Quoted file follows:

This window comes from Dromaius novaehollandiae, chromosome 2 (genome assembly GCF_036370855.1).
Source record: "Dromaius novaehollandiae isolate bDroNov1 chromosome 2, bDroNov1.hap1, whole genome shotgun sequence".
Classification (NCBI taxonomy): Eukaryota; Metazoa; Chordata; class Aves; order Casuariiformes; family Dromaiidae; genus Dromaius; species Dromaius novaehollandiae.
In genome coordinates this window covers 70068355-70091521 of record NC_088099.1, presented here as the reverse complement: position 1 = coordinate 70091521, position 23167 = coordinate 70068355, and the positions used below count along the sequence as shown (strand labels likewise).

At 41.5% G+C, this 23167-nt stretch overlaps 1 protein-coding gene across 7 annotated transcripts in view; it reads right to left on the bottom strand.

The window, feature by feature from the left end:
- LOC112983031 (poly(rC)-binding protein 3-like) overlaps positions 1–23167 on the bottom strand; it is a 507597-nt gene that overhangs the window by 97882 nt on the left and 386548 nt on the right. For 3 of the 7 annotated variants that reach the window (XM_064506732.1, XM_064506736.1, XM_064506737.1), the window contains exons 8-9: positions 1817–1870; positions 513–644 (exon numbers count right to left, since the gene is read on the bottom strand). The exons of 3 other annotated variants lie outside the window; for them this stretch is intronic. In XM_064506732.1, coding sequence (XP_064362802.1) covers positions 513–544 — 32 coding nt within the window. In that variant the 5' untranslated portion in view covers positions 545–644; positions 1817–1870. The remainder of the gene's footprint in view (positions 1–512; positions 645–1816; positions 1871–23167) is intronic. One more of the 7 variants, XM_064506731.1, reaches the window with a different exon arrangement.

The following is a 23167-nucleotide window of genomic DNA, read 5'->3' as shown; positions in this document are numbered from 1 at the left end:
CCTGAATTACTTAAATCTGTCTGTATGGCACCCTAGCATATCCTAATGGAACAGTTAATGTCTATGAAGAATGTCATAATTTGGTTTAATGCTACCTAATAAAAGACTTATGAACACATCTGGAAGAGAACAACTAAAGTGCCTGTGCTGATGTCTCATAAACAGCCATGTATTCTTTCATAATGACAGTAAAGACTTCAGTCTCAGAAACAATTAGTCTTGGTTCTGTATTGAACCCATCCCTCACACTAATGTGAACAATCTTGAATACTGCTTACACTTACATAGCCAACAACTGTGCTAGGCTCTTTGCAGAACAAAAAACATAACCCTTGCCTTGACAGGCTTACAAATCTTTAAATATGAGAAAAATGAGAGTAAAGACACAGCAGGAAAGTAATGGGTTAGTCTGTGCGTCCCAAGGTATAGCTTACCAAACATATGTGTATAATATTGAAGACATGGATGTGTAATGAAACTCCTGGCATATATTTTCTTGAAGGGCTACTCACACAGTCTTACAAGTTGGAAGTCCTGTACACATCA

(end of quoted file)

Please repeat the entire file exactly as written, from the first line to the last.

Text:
This window comes from Dromaius novaehollandiae, chromosome 2 (genome assembly GCF_036370855.1).
Source record: "Dromaius novaehollandiae isolate bDroNov1 chromosome 2, bDroNov1.hap1, whole genome shotgun sequence".
Classification (NCBI taxonomy): Eukaryota; Metazoa; Chordata; class Aves; order Casuariiformes; family Dromaiidae; genus Dromaius; species Dromaius novaehollandiae.
In genome coordinates this window covers 70068355-70091521 of record NC_088099.1, presented here as the reverse complement: position 1 = coordinate 70091521, position 23167 = coordinate 70068355, and the positions used below count along the sequence as shown (strand labels likewise).

At 41.5% G+C, this 23167-nt stretch overlaps 1 protein-coding gene across 7 annotated transcripts in view; it reads right to left on the bottom strand.

The window, feature by feature from the left end:
- LOC112983031 (poly(rC)-binding protein 3-like) overlaps positions 1–23167 on the bottom strand; it is a 507597-nt gene that overhangs the window by 97882 nt on the left and 386548 nt on the right. For 3 of the 7 annotated variants that reach the window (XM_064506732.1, XM_064506736.1, XM_064506737.1), the window contains exons 8-9: positions 1817–1870; positions 513–644 (exon numbers count right to left, since the gene is read on the bottom strand). The exons of 3 other annotated variants lie outside the window; for them this stretch is intronic. In XM_064506732.1, coding sequence (XP_064362802.1) covers positions 513–544 — 32 coding nt within the window. In that variant the 5' untranslated portion in view covers positions 545–644; positions 1817–1870. The remainder of the gene's footprint in view (positions 1–512; positions 645–1816; positions 1871–23167) is intronic. One more of the 7 variants, XM_064506731.1, reaches the window with a different exon arrangement.

The following is a 23167-nucleotide window of genomic DNA, read 5'->3' as shown; positions in this document are numbered from 1 at the left end:
CCTGAATTACTTAAATCTGTCTGTATGGCACCCTAGCATATCCTAATGGAACAGTTAATGTCTATGAAGAATGTCATAATTTGGTTTAATGCTACCTAATAAAAGACTTATGAACACATCTGGAAGAGAACAACTAAAGTGCCTGTGCTGATGTCTCATAAACAGCCATGTATTCTTTCATAATGACAGTAAAGACTTCAGTCTCAGAAACAATTAGTCTTGGTTCTGTATTGAACCCATCCCTCACACTAATGTGAACAATCTTGAATACTGCTTACACTTACATAGCCAACAACTGTGCTAGGCTCTTTGCAGAACAAAAAACATAACCCTTGCCTTGACAGGCTTACAAATCTTTAAATATGAGAAAAATGAGAGTAAAGACACAGCAGGAAAGTAATGGGTTAGTCTGTGCGTCCCAAGGTATAGCTTACCAAACATATGTGTATAATATTGAAGACATGGATGTGTAATGAAACTCCTGGCATATATTTTCTTGAAGGGCTACTCACACAGTCTTACAAGTTGGAAGTCCTGTACACATCA